It was the stuff of childhood lore, really, those few years when garter snakes declared the low area just behind the house their territory. We’d lead unsuspecting friends over to the barrel with the mesh lid on it and they’d run away shrieking at the sight of that day’s capture writhing up the sides, looking for escape. In the evening, Dad would take the barrel down to the river and send them on their way, slithering into freedom, hoping they’d find a new home-base somewhere other than the backyard. Who knows – maybe they came right back up the hill and we captured the same snakes over and over again. At any rate, it makes a good story.
I read an article in Orion Magazine a few months back about snakes and the fear that they tend to invite into people’s lives. Author Melanie Challenger writes about some research on primates that shows that we humans are perhaps hardwired to detect snakes, and that “the dominant feelings .. would appear to be fear and hostility, essential internal states to safeguard survival.” It’s worth saying that detection and fear aren’t the same thing – very young children are often unafraid of these fearsome beasts.
“When it comes to our fears, stories matter deeply. We can tell stories that trigger our biases or stories that steady our arm.”
There are a lot of scary stories out there in the world that are based on snakes as the evil villain, whether said snakes deserve it or not. Fear of snakes is a thing, even if (or perhaps especially if) you didn’t grow up with a snake bucket in the wood shed.
Me, to one brother: “Can you check the compost pile for heat? Just stick your hand in to see if things are breaking down.”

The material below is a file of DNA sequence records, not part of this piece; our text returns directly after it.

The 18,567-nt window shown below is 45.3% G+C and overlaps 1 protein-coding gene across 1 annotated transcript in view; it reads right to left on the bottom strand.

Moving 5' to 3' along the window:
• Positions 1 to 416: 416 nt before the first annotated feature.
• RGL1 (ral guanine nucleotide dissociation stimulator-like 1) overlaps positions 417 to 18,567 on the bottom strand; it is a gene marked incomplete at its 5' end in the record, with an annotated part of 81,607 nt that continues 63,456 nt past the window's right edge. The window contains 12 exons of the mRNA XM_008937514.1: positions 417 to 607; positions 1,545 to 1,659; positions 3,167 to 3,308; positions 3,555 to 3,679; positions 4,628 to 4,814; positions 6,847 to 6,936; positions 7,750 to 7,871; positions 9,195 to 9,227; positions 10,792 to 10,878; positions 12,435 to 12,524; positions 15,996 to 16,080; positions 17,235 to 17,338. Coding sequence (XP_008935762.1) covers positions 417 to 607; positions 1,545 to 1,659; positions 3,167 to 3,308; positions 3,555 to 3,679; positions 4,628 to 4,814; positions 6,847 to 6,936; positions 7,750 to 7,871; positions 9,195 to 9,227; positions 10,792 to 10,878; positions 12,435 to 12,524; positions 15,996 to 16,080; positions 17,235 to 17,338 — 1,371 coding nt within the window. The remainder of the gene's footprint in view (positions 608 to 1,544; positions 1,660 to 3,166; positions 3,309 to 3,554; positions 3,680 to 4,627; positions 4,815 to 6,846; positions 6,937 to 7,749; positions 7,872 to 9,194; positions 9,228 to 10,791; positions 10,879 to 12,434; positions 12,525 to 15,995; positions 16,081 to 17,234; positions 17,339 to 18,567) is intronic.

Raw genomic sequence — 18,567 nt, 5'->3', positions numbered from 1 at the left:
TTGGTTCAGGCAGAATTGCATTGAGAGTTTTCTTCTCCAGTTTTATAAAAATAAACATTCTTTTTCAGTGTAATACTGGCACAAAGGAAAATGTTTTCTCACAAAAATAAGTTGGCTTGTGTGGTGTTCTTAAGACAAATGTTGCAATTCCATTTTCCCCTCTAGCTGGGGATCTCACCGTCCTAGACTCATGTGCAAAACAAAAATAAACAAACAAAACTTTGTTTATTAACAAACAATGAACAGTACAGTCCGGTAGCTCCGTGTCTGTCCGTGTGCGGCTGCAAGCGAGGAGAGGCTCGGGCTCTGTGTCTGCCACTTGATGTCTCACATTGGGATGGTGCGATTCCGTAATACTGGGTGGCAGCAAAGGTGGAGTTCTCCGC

Brother: “No way, there might be snakes in there.”
Despite being individuals who spend a great deal of time outdoors due to vocation (vegetable farming) and enjoyment (hiking, gardening, communing with nature, etc), and a childhood that got pretty up close and personal with reptiles, my brothers and I seem to have an underlying aversion to these no-legged creatures. They are an essential part of a healthy ecosystem, and they help keep rodent populations in the high tunnels down at the farm. But a large garter snake crawled out of the tall grass next to our garage just the other day, and I gasped louder than I care to admit. So I’m with Challenger when she goes on to say, “This is not to say they no longer inspire anxiety in me, irrational or otherwise. They do. They absolutely do.” Yes. They do.
But perhaps, facing those snakes in the barrel all summer long for those years in the 1980s was just an early opportunity to look fear in the face and realize it isn’t [quite] so scary when you let it look (or writhe) back at you. And then throw it in the river to go on its merry way.
Maybe all children need a snake bucket.